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New Florida law allows 4 minutes of loudspeaker prayers at high school playoff games
The new law comes in response to a prayer controversy that arose at a 2015 state football championship game
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A new bill signed into law by Florida Gov. Ron DeSantis last week is, on the surface, meant to let students at charter and online schools participate in extracurricular activities at public or private schools.
But tucked away in the bill is a section that will allow high school athletes to spend four minutes before playoff games telling Muslims, Jews, and atheists they’re going to burn in Hell for all eternity.
That’s not an exaggeration. There will now be an opening for pre-game prayers over the loudspeakers at high-profile high school athletic events.
House Bill 225 says that any high school athletic association that includes public schools—like, say, the Florida High School Athletic Association which “regulate[s] all interscholastic activities” across the state—must allow participating schools in a state series (i.e. playoff games) to “make brief opening remarks, if requested by the school, using the public address system at the event.” Those remarks cannot be longer than two minutes at a time. And the governor’s office has explicitly said those remarks can include “public prayer.”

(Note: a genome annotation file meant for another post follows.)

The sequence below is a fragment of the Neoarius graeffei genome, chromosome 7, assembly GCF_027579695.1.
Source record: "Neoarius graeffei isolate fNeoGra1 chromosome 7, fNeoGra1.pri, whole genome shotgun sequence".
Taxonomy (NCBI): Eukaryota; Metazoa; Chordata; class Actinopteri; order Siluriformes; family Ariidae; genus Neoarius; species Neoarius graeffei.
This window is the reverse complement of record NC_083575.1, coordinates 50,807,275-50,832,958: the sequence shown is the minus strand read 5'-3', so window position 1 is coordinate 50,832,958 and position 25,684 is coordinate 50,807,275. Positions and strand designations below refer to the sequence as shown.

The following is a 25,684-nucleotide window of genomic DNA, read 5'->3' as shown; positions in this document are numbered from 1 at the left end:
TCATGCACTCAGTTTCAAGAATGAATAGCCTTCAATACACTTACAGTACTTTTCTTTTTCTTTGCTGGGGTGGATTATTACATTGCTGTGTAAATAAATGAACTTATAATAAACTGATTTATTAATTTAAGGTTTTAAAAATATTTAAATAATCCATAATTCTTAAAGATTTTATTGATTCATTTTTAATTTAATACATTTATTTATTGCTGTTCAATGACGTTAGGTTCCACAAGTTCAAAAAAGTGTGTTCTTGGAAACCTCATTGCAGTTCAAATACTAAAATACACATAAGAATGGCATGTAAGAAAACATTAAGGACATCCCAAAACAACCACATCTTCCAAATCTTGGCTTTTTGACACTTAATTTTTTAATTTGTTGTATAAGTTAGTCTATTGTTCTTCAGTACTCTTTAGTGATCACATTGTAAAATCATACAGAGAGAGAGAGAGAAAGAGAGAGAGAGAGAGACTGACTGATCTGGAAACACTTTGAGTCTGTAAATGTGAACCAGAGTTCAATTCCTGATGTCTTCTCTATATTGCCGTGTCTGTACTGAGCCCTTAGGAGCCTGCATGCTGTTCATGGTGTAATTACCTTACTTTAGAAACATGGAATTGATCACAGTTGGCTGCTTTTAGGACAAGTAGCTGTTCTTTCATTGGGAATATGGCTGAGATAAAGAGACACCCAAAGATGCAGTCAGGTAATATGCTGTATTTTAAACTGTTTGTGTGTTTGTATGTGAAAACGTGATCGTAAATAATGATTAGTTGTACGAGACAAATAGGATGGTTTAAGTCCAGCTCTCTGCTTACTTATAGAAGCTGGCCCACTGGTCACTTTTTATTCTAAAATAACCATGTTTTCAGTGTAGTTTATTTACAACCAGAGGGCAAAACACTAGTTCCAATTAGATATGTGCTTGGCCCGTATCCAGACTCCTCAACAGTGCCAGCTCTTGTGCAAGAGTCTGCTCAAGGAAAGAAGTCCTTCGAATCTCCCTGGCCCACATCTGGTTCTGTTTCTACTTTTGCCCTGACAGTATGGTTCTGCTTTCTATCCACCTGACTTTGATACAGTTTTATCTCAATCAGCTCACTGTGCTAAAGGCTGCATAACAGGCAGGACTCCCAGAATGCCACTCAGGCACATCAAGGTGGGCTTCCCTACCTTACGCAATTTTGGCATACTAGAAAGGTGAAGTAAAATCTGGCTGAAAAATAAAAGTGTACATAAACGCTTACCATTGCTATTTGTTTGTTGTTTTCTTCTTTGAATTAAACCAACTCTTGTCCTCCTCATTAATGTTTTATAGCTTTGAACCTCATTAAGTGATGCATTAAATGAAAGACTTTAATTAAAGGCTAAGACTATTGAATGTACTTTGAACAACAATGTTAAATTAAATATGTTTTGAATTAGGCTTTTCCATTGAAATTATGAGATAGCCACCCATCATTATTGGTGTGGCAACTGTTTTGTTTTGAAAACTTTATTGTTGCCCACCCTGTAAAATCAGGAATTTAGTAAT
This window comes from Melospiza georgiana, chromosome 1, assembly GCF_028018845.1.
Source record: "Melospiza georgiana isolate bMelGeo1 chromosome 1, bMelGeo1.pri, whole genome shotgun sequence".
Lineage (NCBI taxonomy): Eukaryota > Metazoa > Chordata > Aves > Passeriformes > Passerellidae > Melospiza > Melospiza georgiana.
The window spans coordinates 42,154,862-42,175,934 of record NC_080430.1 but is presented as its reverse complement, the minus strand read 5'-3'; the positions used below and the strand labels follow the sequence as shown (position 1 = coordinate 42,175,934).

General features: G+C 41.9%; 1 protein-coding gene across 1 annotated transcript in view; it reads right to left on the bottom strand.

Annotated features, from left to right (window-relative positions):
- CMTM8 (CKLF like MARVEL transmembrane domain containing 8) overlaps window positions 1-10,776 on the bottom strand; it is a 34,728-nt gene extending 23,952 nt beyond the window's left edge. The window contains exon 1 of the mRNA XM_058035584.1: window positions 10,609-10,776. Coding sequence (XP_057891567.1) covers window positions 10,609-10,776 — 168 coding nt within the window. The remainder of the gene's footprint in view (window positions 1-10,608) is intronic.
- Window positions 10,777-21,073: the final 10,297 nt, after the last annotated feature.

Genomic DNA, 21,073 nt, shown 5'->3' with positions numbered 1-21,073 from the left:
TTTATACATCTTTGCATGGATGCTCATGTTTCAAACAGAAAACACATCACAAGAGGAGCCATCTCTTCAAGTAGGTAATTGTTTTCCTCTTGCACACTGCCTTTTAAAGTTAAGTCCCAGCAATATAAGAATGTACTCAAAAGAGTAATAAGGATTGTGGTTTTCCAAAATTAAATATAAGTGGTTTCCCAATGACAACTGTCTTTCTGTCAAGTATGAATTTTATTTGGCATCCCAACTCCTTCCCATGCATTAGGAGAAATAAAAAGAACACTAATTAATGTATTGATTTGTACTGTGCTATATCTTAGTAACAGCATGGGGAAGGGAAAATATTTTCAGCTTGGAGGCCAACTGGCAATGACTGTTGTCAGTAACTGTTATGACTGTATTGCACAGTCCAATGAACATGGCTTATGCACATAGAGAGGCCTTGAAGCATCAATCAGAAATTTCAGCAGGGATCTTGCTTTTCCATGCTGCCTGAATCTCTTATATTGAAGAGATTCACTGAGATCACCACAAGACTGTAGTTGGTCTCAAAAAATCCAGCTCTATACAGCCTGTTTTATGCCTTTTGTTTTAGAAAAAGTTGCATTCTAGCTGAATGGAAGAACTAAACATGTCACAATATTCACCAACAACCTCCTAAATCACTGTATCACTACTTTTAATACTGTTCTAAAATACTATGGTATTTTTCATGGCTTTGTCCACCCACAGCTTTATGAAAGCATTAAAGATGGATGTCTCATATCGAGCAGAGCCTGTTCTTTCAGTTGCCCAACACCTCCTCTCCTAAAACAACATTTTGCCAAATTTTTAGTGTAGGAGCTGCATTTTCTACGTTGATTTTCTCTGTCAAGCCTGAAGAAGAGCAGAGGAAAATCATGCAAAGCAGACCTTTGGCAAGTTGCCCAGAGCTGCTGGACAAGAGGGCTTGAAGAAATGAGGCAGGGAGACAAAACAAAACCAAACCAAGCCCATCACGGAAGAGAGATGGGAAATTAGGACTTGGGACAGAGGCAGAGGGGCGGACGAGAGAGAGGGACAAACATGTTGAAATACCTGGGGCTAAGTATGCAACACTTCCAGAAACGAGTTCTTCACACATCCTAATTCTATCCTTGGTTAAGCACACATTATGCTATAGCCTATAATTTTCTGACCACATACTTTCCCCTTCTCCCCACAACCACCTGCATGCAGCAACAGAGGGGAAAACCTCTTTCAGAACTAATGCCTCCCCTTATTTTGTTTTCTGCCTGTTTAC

In practice, that means schools can request the use of the public address system before a playoff game, where representatives from both teams can spend two minutes each telling the crowd to accept Jesus, implying that not doing so will lead to damnation.
The law takes a hands-off approach to what’s said over the PA system, the only caveat being that the comments cannot be “derogatory, rude, or threatening.” That means schools can decide for themselves who speaks and therefore what gets said. That gives an upper hand to any schools with a Christian majority who want to use their platform to proselytize.
You know non-Christians aren’t going to get equal opportunities here. Schools can always find a “neutral” way to promote the faith of their choice, like by way of a team vote or coach selection.
There’s nothing in this bill prohibiting a team from publicly praying for God to give them an edge over the other side. There’s nothing prohibiting a speaker from condemning LGBTQ people under the guise of avoiding “sin.” There’s nothing prohibiting a school from urging the crowd to give themselves over to Christ.
While it would technically be legal for a Muslim student to lead the crowd in a prayer to Allah, that’s almost certainly never going to happen.
This bill is nothing more than a Trojan Horse to allow public demonstrations of prayer at athletic competitions… even though student athletes and coaches are already permitted to pray on their own. (And, after the Joe Kennedy debacle, in view of everyone else.)
This isn’t about prayer because prayer isn’t illegal.
This is about making a show of Christian dominance using public school athletes and public stadiums and public equipment as the vessels.
Why are Florida Republicans doing this? (I mean, besides the obvious.)